Sept. 28 (NBD) -- BASF Corporation, the largest affiliate of German chemical producer BASF, has agreed to sell its electrolyte business in Europe and the U.S. to Shenzhen Capchem Technology Co., Ltd. (Capchem) for 1.2 million U.S. dollars, the Chinese chemical manufacturer said Wednesday.  

Under the terms of the agreement, Capchem will take over the New Jersey-based company's electrolyte businesses including related technologies, the Selectilyte brand and other assets, as well as all clients. It is noteworthy that BASF Corporation's electrolyte manufacturing site in the U.S. is not included in the deal. 

The transfer of business is being processed in an orderly manner and is predicted to be finished in December this year. 

Pursuant to the agreement, BASF Corporation's production base will stop producing electrolyte with effect from December 2018, and when the acquisition is closed, all of its orders will be transferred to Capchem's manufacturing site in China. Plus, the non-compete clause stipulates that in the following three years, the North American company shall not sell products involved in the deal to any enterprise on the client list. 

Last year, BASF sold its electrolyte manufacturing site in Suzhou, China to Capchem. 

With regard to the exit from the electrolyte market, a source with BASF said the decision was made after evaluating the company's product mix and was aimed to better allocate resources to facilitate growth. But the company still commits itself to developing battery materials, the person added.  

Industry insiders noted the production capacity of electrolyte has been gradually shifted to China in recent years. 

China's electrolyte output totaled 110,000 tons last year, up 23.3 percent from a year ago, according to data from Shenzhen Gaogong Industry Research Co., Ltd. (GGII) and a service platform for NEEQ investors. 

However, it is noticeable that the capacity utilization rate of electrolyte dropped to 24 percent in 2017 from 70 percent in 2014, indicating a high degree of excess capacity.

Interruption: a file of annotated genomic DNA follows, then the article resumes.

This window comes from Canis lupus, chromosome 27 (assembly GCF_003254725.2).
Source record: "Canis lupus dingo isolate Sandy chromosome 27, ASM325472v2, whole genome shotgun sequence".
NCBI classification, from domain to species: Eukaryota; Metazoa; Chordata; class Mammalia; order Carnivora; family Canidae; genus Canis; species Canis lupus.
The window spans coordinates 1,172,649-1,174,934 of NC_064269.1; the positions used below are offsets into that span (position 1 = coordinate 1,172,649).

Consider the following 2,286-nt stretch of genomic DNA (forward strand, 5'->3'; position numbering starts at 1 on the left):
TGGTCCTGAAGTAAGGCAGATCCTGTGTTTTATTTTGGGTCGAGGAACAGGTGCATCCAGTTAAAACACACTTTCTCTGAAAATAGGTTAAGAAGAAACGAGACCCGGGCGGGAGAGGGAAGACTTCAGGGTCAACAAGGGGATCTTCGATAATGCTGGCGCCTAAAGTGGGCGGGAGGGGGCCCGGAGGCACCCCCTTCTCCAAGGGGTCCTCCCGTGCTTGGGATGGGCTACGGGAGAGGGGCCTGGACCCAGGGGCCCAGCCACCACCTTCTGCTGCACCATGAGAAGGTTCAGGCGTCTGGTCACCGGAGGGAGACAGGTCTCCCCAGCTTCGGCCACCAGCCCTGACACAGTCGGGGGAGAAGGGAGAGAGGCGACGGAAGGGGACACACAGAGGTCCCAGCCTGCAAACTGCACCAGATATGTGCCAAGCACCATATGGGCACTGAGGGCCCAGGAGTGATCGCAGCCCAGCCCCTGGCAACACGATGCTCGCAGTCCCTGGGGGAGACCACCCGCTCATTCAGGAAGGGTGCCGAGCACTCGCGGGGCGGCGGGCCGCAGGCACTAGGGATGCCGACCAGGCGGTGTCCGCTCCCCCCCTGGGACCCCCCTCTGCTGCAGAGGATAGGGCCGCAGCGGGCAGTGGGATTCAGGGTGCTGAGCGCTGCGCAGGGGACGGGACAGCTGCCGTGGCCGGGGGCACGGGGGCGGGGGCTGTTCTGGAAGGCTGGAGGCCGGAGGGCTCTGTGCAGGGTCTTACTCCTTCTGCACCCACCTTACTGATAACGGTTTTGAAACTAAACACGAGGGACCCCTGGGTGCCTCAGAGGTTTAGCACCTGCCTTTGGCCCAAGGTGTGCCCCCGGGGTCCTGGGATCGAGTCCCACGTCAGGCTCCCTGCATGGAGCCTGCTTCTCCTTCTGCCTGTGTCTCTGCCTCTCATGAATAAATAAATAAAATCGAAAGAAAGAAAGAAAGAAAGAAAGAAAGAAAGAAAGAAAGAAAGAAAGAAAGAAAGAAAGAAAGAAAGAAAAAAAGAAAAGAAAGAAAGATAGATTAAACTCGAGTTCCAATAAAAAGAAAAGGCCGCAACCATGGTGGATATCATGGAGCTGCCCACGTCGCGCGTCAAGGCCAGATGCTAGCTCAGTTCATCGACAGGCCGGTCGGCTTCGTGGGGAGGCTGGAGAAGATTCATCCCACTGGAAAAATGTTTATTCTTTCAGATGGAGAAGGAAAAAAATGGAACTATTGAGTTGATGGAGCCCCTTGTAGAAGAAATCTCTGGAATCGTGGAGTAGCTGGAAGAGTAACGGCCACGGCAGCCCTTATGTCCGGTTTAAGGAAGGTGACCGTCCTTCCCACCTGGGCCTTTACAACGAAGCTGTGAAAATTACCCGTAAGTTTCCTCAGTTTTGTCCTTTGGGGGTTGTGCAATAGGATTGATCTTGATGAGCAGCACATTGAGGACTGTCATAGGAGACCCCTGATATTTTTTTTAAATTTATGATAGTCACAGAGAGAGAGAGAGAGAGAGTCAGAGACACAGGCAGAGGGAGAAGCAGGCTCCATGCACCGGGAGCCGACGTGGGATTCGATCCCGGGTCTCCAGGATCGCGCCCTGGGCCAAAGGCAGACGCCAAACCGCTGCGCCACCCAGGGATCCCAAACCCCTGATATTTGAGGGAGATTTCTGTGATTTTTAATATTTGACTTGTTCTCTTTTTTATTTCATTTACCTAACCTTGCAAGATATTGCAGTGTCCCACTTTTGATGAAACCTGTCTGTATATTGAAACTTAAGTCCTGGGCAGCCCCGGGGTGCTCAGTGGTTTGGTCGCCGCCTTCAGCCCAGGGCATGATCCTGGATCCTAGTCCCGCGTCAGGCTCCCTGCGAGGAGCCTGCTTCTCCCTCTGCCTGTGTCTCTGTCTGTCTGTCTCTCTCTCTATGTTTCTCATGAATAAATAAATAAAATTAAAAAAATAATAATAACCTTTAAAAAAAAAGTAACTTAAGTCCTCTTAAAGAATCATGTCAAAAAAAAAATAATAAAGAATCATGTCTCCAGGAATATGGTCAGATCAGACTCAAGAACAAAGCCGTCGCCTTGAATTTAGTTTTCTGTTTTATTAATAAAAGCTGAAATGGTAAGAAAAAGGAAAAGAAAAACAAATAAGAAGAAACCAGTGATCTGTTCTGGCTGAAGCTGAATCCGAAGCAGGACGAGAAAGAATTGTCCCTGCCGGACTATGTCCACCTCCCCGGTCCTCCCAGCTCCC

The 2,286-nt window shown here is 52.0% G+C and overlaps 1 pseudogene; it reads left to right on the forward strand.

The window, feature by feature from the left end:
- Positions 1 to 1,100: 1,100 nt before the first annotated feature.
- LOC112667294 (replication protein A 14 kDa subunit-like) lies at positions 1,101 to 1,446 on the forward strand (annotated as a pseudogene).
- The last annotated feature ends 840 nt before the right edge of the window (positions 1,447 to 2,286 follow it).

Meanwhile, affected by the overcapacity and declining price of lithium hexafluorophate - the main solute material in producing electrolyte, prices of electrolyte for lithium-ion and power batteries fell by 23 percent and 16.7 percent, respectively, in 2017 from a year ago, shows statistics from GGII. 

The situation was even worse in the first half of this year as the electrolyte sector experienced the biggest ever price war. Usually, electrolyte was sold at 38,000-42,000 yuan (5,524-6,105 U.S. dollars) per ton, but some companies made an offer at 26,000-28,000 yuan (3,779-4,070 U.S. dollars) per ton. In some extreme cases, some sold at slightly over 10,000 yuan (1,454 U.S. dollars) per ton. 

At a recent entrepreneur summit in Qinghai in early September, Zhao Baoshun, deputy general manager of Capchem, admitted fierce competition in the segment. Faced with the increasingly intensified competition and electrolyte overcapacity in China, the Shenzhen-based chemical producer has turned eyes to European markets. 

In April this year, Capchem's Board of Directors approved the plans to build a lithium-ion battery electrolyte project with a designed annual production capacity of 40,000 tons, a NMP project with a yearly capacity of 5,000 tons, and a carbon nano-tube project with a capacity of 5,000 tons per year in Wroclaw, Poland. Moreover, the firm has bought a piece of land at Invest-Park of Wałbrzych Special Economic Zone, one of the biggest and fastest developing zones in Poland.  


Email: lansuying@nbd.com.cn

Editor: Lan Suying